Generally, at the subdivision approval stage the Municipality may have on file the preferred building location , service depths and lot grading requirements. In rural areas a master plan may show building, driveway, and well /septic locations along with general lot grading and drainage patterns etc. This information is very valuable and should be obtained prior to making an offer on the lot. This information should be available from the seller, municipality and/or Realtor. It is at this time you may want to seek additional help from your builder, home designer and/or engineer/surveyor to provide you with the initial screening of the lot to determine if it meets the requirements of the home preferences. If the lot has central services and is not in a recently approved subdivision an engineer most likely will be required to provide the lot grading plans for the building permit
Following the initial screening it is important to have your purchase and sales agreement properly prepared to cover all aspects of the conveyance such as in title and other objections for the purchase of the lot. The objections can range from environmental concerns to satisfactory on-site sewage approvals and obtaining a building permit. In other words, other than obvious title issues, you do not want to buy an unknown contaminated site and/or install a costly C3 septic field due to unanticipated unknown soil conditions. This requirement is in keeping with my article “Buyer Beware” in Volume 8 , No 5 of this publication. Your lawyer would be of assistance in the preparation of the Purchase and Sales Agreement.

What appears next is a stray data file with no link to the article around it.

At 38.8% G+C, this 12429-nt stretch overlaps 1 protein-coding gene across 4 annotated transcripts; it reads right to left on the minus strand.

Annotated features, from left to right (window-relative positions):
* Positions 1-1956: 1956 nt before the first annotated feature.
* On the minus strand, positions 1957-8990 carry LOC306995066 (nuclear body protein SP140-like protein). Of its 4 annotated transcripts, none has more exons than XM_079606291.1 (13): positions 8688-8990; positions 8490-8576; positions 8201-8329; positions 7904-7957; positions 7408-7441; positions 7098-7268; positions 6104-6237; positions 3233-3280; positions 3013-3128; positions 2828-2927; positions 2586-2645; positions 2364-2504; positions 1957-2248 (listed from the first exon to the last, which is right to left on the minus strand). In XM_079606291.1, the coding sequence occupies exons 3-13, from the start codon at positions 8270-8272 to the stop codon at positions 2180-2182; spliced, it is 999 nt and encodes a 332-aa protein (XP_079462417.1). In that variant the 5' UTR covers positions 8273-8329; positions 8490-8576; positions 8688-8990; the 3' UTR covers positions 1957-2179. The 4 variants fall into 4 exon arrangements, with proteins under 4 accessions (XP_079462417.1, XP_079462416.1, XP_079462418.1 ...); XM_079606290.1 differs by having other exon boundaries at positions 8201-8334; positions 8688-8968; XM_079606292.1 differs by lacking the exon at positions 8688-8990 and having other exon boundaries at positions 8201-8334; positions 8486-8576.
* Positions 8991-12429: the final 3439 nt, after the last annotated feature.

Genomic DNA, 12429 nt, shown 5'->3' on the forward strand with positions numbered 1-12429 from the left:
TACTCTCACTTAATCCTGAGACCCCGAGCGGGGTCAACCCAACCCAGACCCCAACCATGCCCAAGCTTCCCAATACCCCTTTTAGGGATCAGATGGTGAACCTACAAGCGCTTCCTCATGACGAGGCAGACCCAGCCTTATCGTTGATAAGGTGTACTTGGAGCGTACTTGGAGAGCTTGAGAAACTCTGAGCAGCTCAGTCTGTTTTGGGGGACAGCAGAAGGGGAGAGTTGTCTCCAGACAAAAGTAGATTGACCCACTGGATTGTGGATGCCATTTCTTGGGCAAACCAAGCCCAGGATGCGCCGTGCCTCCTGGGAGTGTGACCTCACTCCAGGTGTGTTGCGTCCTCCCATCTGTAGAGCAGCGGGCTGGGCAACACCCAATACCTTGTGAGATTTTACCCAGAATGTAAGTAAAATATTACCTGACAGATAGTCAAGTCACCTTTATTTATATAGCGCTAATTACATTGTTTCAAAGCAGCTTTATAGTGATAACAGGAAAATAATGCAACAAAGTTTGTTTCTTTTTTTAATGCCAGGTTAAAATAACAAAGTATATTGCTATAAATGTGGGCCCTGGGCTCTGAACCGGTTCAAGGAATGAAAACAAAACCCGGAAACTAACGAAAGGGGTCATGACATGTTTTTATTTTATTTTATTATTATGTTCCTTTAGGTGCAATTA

When you have found a lot that meets your building preferences, and if the requirements of the purchase and sales agreement are satisfied, you should apply for a building permit. Prior to doing this the siting, elevations and drainage patterns etc. must be known and/or followed depending on lot grading by-laws and/or on-site sewage regulations. This information would be known if you have requested copies of the approved subdivision plans from the Municipality and/or seller.
Previously, I had discussed that the lot could take on many shapes and slopes and therefore prior to having your building plans finalised by the home designer the lot should be surveyed to determine the exact slopes and elevations of the lot. This can be accomplished by contacting a Nova Scotia Land Surveyor of whom for the most part will also be required to provide a Surveyor’s Location Certificate for building permit and/or mortgage purposes following the construction of the foundation.
It would be in your best interest to obtain an estimate of fee for the topographic elevation survey plan, staking of the foundation and location certification of the dwelling. In the HRM many areas are govern by the Lot Grading By-Law . Copies of the By-Law can be obtained at the Municipality. It would be prudent to obtain a copy and review the process in order to avoid any confusion.
The fees for the surveying work will depend on if you just require the basis minimum surveying service and/or if you require more detail and thus a higher level of service. This generally comes about following the preparation of the topographic contour plan.